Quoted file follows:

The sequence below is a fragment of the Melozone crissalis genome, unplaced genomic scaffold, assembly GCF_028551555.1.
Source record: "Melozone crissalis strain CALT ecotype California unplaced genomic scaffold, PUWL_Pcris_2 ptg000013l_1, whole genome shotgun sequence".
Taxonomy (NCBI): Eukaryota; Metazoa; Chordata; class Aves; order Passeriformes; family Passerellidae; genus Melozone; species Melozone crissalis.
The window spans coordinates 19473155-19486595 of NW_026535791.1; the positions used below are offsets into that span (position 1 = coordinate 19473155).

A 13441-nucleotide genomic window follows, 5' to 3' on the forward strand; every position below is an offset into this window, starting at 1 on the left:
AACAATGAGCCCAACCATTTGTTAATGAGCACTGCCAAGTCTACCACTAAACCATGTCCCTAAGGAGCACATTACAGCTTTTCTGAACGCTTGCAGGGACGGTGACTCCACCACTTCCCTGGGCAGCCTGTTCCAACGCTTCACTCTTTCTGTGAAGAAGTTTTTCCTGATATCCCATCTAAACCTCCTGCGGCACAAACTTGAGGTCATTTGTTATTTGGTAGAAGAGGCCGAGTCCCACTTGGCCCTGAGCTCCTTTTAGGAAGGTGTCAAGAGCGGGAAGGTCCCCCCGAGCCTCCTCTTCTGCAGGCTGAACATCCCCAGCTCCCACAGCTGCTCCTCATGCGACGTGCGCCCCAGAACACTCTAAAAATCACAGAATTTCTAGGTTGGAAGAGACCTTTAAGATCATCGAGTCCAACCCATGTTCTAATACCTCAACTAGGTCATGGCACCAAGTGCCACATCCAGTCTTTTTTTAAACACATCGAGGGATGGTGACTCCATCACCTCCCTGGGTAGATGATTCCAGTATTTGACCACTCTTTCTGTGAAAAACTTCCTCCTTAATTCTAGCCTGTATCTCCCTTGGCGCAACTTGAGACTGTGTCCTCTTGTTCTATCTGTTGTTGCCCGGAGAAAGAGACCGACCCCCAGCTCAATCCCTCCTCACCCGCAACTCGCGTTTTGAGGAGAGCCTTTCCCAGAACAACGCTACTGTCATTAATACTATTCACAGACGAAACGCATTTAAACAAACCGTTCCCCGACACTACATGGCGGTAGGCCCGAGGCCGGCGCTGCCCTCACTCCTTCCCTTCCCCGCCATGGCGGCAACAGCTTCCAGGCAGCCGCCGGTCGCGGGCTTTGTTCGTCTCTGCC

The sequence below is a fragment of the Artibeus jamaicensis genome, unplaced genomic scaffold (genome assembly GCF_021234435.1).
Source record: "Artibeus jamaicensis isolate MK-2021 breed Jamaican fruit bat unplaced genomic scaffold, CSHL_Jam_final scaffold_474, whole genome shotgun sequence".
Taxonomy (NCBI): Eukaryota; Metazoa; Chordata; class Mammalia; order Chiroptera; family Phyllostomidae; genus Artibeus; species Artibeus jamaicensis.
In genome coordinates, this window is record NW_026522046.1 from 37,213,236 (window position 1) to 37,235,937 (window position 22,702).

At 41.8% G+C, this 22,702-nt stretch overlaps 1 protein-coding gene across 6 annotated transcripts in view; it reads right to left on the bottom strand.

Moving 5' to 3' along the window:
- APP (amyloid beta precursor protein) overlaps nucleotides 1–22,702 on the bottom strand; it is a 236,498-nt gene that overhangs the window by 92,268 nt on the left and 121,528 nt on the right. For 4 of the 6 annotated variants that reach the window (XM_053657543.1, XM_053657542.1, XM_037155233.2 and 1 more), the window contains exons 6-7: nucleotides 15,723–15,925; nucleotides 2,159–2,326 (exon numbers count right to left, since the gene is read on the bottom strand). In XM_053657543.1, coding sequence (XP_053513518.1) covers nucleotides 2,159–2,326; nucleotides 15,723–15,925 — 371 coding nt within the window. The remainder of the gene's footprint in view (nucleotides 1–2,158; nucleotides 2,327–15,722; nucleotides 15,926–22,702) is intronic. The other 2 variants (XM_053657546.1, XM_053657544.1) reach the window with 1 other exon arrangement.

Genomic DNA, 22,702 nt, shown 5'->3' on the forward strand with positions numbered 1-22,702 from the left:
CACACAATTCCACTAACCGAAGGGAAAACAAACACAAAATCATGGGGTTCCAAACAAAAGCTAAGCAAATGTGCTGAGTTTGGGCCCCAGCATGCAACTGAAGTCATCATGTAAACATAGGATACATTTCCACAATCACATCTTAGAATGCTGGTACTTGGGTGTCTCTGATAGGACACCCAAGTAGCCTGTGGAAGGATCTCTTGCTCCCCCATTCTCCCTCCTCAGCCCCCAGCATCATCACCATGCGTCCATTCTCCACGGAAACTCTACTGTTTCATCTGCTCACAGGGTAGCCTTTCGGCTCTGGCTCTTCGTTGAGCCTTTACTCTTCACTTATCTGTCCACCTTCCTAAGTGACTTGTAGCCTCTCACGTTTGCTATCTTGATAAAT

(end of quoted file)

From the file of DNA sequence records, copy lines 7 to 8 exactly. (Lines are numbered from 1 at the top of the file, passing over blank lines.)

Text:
The sequence below is a fragment of the Artibeus jamaicensis genome, unplaced genomic scaffold (genome assembly GCF_021234435.1).
Source record: "Artibeus jamaicensis isolate MK-2021 breed Jamaican fruit bat unplaced genomic scaffold, CSHL_Jam_final scaffold_474, whole genome shotgun sequence".